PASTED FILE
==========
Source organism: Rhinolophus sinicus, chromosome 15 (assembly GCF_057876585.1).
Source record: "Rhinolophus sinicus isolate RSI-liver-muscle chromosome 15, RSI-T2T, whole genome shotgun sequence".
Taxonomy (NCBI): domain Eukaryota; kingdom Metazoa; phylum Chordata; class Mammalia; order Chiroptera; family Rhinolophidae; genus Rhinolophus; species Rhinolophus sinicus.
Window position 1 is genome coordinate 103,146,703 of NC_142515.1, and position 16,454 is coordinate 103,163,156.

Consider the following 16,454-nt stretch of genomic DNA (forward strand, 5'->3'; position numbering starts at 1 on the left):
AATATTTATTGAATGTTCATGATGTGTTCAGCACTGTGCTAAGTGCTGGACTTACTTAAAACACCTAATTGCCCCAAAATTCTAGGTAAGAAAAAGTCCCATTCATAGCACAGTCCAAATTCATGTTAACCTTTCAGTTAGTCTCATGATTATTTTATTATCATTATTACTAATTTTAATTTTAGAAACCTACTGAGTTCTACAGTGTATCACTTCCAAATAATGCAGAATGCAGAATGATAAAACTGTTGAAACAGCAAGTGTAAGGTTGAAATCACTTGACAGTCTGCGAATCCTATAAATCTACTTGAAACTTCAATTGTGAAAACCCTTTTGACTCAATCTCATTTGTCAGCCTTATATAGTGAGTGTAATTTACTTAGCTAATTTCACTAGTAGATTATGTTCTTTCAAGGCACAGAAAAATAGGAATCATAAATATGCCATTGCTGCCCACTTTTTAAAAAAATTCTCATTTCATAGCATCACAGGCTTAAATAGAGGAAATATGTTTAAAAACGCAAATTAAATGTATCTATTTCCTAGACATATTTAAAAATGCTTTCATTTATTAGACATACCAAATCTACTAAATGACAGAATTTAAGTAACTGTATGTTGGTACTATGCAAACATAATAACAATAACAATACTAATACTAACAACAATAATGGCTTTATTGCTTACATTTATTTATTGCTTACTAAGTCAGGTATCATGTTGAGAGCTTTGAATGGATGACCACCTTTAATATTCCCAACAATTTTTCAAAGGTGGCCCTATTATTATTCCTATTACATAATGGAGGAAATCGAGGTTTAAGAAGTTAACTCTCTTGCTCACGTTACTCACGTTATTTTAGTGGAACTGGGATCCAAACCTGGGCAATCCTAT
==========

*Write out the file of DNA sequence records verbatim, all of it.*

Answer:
Source organism: Rhinolophus sinicus, chromosome 15 (assembly GCF_057876585.1).
Source record: "Rhinolophus sinicus isolate RSI-liver-muscle chromosome 15, RSI-T2T, whole genome shotgun sequence".
Taxonomy (NCBI): domain Eukaryota; kingdom Metazoa; phylum Chordata; class Mammalia; order Chiroptera; family Rhinolophidae; genus Rhinolophus; species Rhinolophus sinicus.
Window position 1 is genome coordinate 103,146,703 of NC_142515.1, and position 16,454 is coordinate 103,163,156.

Consider the following 16,454-nt stretch of genomic DNA (forward strand, 5'->3'; position numbering starts at 1 on the left):
AATATTTATTGAATGTTCATGATGTGTTCAGCACTGTGCTAAGTGCTGGACTTACTTAAAACACCTAATTGCCCCAAAATTCTAGGTAAGAAAAAGTCCCATTCATAGCACAGTCCAAATTCATGTTAACCTTTCAGTTAGTCTCATGATTATTTTATTATCATTATTACTAATTTTAATTTTAGAAACCTACTGAGTTCTACAGTGTATCACTTCCAAATAATGCAGAATGCAGAATGATAAAACTGTTGAAACAGCAAGTGTAAGGTTGAAATCACTTGACAGTCTGCGAATCCTATAAATCTACTTGAAACTTCAATTGTGAAAACCCTTTTGACTCAATCTCATTTGTCAGCCTTATATAGTGAGTGTAATTTACTTAGCTAATTTCACTAGTAGATTATGTTCTTTCAAGGCACAGAAAAATAGGAATCATAAATATGCCATTGCTGCCCACTTTTTAAAAAAATTCTCATTTCATAGCATCACAGGCTTAAATAGAGGAAATATGTTTAAAAACGCAAATTAAATGTATCTATTTCCTAGACATATTTAAAAATGCTTTCATTTATTAGACATACCAAATCTACTAAATGACAGAATTTAAGTAACTGTATGTTGGTACTATGCAAACATAATAACAATAACAATACTAATACTAACAACAATAATGGCTTTATTGCTTACATTTATTTATTGCTTACTAAGTCAGGTATCATGTTGAGAGCTTTGAATGGATGACCACCTTTAATATTCCCAACAATTTTTCAAAGGTGGCCCTATTATTATTCCTATTACATAATGGAGGAAATCGAGGTTTAAGAAGTTAACTCTCTTGCTCACGTTACTCACGTTATTTTAGTGGAACTGGGATCCAAACCTGGGCAATCCTAT